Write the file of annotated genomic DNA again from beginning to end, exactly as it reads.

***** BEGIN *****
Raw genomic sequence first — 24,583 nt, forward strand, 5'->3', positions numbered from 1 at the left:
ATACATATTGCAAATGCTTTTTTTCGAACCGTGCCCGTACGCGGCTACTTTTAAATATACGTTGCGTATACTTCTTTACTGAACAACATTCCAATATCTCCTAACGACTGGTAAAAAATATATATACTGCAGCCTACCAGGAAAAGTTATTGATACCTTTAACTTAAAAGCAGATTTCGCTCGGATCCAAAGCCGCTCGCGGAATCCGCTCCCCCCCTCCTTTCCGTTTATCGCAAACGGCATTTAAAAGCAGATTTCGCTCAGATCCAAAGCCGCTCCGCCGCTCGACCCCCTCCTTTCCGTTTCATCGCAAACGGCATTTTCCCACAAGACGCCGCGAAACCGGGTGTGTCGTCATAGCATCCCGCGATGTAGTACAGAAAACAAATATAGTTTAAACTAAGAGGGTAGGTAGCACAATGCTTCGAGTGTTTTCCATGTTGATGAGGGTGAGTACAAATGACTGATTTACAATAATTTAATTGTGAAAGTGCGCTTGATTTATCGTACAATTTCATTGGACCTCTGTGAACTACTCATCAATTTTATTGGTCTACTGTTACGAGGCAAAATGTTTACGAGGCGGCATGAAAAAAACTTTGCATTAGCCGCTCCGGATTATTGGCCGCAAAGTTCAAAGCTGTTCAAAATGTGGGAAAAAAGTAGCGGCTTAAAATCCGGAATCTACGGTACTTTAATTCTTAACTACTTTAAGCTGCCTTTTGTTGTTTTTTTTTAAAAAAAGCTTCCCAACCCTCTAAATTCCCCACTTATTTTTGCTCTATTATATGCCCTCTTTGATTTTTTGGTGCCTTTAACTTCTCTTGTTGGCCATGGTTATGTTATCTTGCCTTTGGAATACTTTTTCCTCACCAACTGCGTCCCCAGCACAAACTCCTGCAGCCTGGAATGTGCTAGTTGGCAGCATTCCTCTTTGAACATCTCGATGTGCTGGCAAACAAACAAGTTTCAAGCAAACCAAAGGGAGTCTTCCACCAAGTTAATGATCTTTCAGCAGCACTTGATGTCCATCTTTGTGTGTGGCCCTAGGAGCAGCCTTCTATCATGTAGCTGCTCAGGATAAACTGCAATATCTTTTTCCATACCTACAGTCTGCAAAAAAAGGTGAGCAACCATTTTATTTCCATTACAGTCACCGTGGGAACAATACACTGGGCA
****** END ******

Raw genomic sequence first — 24,583 nt, forward strand, 5'->3', positions numbered from 1 at the left:
ATACATATTGCAAATGCTTTTTTTCGAACCGTGCCCGTACGCGGCTACTTTTAAATATACGTTGCGTATACTTCTTTACTGAACAACATTCCAATATCTCCTAACGACTGGTAAAAAATATATATACTGCAGCCTACCAGGAAAAGTTATTGATACCTTTAACTTAAAAGCAGATTTCGCTCGGATCCAAAGCCGCTCGCGGAATCCGCTCCCCCCCTCCTTTCCGTTTATCGCAAACGGCATTTAAAAGCAGATTTCGCTCAGATCCAAAGCCGCTCCGCCGCTCGACCCCCTCCTTTCCGTTTCATCGCAAACGGCATTTTCCCACAAGACGCCGCGAAACCGGGTGTGTCGTCATAGCATCCCGCGATGTAGTACAGAAAACAAATATAGTTTAAACTAAGAGGGTAGGTAGCACAATGCTTCGAGTGTTTTCCATGTTGATGAGGGTGAGTACAAATGACTGATTTACAATAATTTAATTGTGAAAGTGCGCTTGATTTATCGTACAATTTCATTGGACCTCTGTGAACTACTCATCAATTTTATTGGTCTACTGTTACGAGGCAAAATGTTTACGAGGCGGCATGAAAAAAACTTTGCATTAGCCGCTCCGGATTATTGGCCGCAAAGTTCAAAGCTGTTCAAAATGTGGGAAAAAAGTAGCGGCTTAAAATCCGGAATCTACGGTACTTTAATTCTTAACTACTTTAAGCTGCCTTTTGTTGTTTTTTTTTAAAAAAAGCTTCCCAACCCTCTAAATTCCCCACTTATTTTTGCTCTATTATATGCCCTCTTTGATTTTTTGGTGCCTTTAACTTCTCTTGTTGGCCATGGTTATGTTATCTTGCCTTTGGAATACTTTTTCCTCACCAACTGCGTCCCCAGCACAAACTCCTGCAGCCTGGAATGTGCTAGTTGGCAGCATTCCTCTTTGAACATCTCGATGTGCTGGCAAACAAACAAGTTTCAAGCAAACCAAAGGGAGTCTTCCACCAAGTTAATGATCTTTCAGCAGCACTTGATGTCCATCTTTGTGTGTGGCCCTAGGAGCAGCCTTCTATCATGTAGCTGCTCAGGATAAACTGCAATATCTTTTTCCATACCTACAGTCTGCAAAAAAAGGTGAGCAACCATTTTATTTCCATTACAGTCACCGTGGGAACAATACACTGGGCA